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Ask Slashdot: Self-Hosting Git Repositories? 165

Posted by timothy
from the that-sounds-recursive dept.
mpol writes "We're all aware of PRISM and the NSA deals with software houses. Just today it was in the news that even Microsoft gives zero-day exploits to the NSA, who use them to prepare themselves, but also use the exploits to break into other systems. At my company we use Git with some private repositories. It's easy to draw the conclusion that git-hosting in the cloud, like Github or Bitbucket, will lead to sharing the sourcecode with the NSA. Self-hosting our Git repositories seems like a good and safe idea then. The question then becomes which software to use. It should be Open Source and under a Free License, that's for sure. Software like GitLab and GNU Savane seem good candidates. What other options are there, and how do they stack up against each other? What experience do people have with them?"
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Ask Slashdot: Self-Hosting Git Repositories?

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  • Naive (Score:0, Interesting)

    by Anonymous Coward on Friday June 14, 2013 @07:56PM (#44012433)
    Unless the GIT repository is in your home and not connected to the internet, the NSA can snoop it. What makes you think they don't have access to the BGP gateways? Try to keep your source code secret from NSA is pointless. Unless you're building stuff they care about, they don't give a crap what you write.
  • by Giant Electronic Bra (1229876) on Friday June 14, 2013 @08:08PM (#44012493)

    There is utterly nothing you can do to be sure you're not vulnerable to government snooping. The NSA could be subverting the very designs of the CPUs, NICs and etc that make up your computers at the hardware level. Even if they aren't doing that you have NO WAY to know that your OS is secure. You say "well, its open source, I can review the code, nobody can get a back door into Linux!" this is utterly nieve. What compiler was your kernel compiled with? Oh, you compiled it yourself! What compiler was your compiler compiled with? UNLESS YOU CAN LITERALLY TRACE EVERY SINGLE PIECE OF CODE IN YOUR SYSTEM ALL THE WAY BACK TO HAND BUILD MACHINE CODE (and how would you trust the hex editor you did that with, toggle switches and paper tape anyone) you really literally don't know what is ACTUALLY running on your system, and what it is ACTUALLY doing.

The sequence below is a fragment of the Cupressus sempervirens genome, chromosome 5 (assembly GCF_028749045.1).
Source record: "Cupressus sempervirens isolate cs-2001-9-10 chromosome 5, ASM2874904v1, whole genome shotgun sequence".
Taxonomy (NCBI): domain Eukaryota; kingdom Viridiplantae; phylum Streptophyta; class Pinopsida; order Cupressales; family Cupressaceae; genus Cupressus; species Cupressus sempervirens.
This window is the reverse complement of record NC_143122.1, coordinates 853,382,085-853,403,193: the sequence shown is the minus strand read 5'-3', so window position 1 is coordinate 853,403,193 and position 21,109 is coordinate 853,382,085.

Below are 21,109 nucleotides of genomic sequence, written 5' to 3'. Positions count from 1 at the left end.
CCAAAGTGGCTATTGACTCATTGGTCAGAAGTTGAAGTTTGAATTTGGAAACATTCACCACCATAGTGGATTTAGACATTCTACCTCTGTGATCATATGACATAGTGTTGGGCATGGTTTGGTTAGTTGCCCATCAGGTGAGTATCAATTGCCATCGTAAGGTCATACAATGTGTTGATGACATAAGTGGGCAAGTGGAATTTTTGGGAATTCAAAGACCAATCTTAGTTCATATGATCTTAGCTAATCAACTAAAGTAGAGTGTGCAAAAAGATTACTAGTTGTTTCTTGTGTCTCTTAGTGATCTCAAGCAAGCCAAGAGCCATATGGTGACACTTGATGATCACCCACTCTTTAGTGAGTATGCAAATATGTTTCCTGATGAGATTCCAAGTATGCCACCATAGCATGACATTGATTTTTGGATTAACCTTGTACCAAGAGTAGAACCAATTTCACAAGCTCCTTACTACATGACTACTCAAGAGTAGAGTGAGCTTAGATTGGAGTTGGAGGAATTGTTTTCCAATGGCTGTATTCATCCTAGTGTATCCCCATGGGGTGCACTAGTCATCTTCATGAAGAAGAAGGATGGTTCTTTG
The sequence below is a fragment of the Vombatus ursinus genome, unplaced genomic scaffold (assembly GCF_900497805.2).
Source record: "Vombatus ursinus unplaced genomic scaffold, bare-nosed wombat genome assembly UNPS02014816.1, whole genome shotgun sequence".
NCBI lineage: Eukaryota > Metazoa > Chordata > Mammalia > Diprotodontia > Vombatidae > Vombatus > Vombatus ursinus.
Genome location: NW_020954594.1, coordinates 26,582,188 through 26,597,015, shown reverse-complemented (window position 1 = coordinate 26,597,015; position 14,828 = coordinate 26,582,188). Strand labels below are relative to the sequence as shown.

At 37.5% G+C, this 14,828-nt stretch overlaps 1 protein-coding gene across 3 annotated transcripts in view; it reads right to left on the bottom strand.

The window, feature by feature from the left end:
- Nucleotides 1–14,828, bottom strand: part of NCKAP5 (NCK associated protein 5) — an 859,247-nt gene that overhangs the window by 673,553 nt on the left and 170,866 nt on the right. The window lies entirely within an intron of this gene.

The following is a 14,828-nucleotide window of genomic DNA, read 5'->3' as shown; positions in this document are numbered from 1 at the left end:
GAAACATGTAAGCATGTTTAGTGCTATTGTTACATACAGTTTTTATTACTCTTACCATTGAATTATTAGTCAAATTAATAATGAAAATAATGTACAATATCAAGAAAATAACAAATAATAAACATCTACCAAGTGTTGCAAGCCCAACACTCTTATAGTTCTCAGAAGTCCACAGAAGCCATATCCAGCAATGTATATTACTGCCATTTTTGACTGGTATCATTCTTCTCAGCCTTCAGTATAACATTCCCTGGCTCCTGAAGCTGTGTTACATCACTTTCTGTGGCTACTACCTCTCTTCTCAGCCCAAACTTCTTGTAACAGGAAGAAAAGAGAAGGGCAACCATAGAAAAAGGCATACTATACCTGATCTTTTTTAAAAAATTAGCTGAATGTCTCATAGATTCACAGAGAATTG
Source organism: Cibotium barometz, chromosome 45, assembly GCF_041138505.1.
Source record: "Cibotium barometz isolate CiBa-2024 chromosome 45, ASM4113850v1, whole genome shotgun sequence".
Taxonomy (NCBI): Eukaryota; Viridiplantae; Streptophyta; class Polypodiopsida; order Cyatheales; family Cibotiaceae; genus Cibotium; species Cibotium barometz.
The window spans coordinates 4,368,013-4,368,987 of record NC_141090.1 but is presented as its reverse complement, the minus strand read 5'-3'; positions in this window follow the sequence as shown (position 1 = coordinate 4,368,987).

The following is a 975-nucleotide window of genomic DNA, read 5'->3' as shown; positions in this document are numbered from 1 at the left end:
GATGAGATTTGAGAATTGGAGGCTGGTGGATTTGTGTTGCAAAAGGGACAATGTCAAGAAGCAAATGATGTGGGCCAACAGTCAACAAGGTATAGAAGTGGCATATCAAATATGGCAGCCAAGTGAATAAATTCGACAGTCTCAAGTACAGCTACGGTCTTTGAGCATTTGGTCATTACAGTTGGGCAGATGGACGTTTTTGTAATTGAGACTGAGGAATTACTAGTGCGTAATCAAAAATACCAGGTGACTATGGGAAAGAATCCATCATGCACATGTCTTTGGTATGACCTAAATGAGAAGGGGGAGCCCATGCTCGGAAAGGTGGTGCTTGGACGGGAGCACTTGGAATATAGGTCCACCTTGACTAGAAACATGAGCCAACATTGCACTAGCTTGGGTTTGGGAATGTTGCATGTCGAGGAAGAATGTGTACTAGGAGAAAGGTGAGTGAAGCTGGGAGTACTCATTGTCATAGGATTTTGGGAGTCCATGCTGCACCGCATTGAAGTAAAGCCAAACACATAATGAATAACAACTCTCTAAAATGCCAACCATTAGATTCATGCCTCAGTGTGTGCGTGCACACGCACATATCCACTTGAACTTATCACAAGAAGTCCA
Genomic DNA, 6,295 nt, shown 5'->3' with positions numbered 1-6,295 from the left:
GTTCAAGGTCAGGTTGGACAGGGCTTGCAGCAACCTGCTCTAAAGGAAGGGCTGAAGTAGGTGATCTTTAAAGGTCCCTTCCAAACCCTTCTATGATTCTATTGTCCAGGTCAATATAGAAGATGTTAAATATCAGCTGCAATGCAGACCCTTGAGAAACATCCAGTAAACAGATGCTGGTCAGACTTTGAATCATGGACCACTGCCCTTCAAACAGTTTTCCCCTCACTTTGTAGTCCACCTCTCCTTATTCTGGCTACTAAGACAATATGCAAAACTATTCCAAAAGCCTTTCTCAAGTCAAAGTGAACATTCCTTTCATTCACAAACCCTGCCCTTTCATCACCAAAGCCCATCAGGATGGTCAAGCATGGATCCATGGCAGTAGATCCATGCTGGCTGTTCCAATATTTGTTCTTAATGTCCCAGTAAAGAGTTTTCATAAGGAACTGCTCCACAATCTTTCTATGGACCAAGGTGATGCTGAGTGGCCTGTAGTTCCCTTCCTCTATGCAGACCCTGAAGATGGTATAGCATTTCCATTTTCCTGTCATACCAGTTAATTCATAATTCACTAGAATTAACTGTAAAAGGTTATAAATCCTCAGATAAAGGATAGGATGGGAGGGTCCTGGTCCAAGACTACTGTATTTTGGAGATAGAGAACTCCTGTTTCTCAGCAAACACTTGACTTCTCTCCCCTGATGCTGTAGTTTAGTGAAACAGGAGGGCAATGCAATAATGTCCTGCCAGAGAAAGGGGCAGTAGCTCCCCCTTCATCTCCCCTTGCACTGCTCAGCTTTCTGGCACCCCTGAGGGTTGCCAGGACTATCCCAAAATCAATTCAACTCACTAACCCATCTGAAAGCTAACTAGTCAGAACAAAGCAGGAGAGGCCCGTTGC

Obviously you need to be pretty paranoid to believe that the NSA has corrupted the GNU toolchain in such a way that it inserts back doors in every OS kernel it compiles, that the debugger has code inserted in it to not display said OS code, etc, but it is technically possible. The real question is whether or not there's any point in becoming paranoid about your GIT repository or is it just not worth considering when once you reach the level of paranoia where the NSA is stealing your code. If they are, then they are doing MUCH WORSE things that render any such considerations irrelevant.

    Sleep tight.

  • by stewsters (1406737) on Friday June 14, 2013 @08:38PM (#44012655)
    I agree. Might as well sell the vulnerabilities, thats what m$ does.
  • by Anonymous Coward on Friday June 14, 2013 @09:22PM (#44012845)

    It's open to everyone. Not just the people you like.

    Arguing "the NSA having access to GitHub is a threat to Open Source" is arguing opening the source is a threat to Open Source.

    Come back when your paranoid fantasies at least resemble the reality I live in.

    Who are you even talking to? The article doesn't say anything about any threat to open source at all. He's talking about closed source code, stored on a third party repository, and has wisely decided that he'd rather just host it all himself. In order to do so, he'd like to use a management product which is open source.

    Reading comprehension- get some.

  • Re:BS fatalism (Score:2, Interesting)

    by Anonymous Coward on Saturday June 15, 2013 @07:36AM (#44014179)

    You'd think that backdoors and such inserted by compilers etc would be found, but actually Ken Thompson successfully injected a backdoor into Unix early on via the PCC (Portable C Compiler) which allowed him access to ANY Unix system for a number of years. It spread to pretty much every system in existence and was never detected before he finally revealed its existence in order to demonstrate exactly my point.

    According to Ken Thompson it was built but never distributed. http://skeptics.stackexchange.com/questions/6386/was-the-c-compiler-trojan-horse-written-by-ken-thompson-ever-distributed

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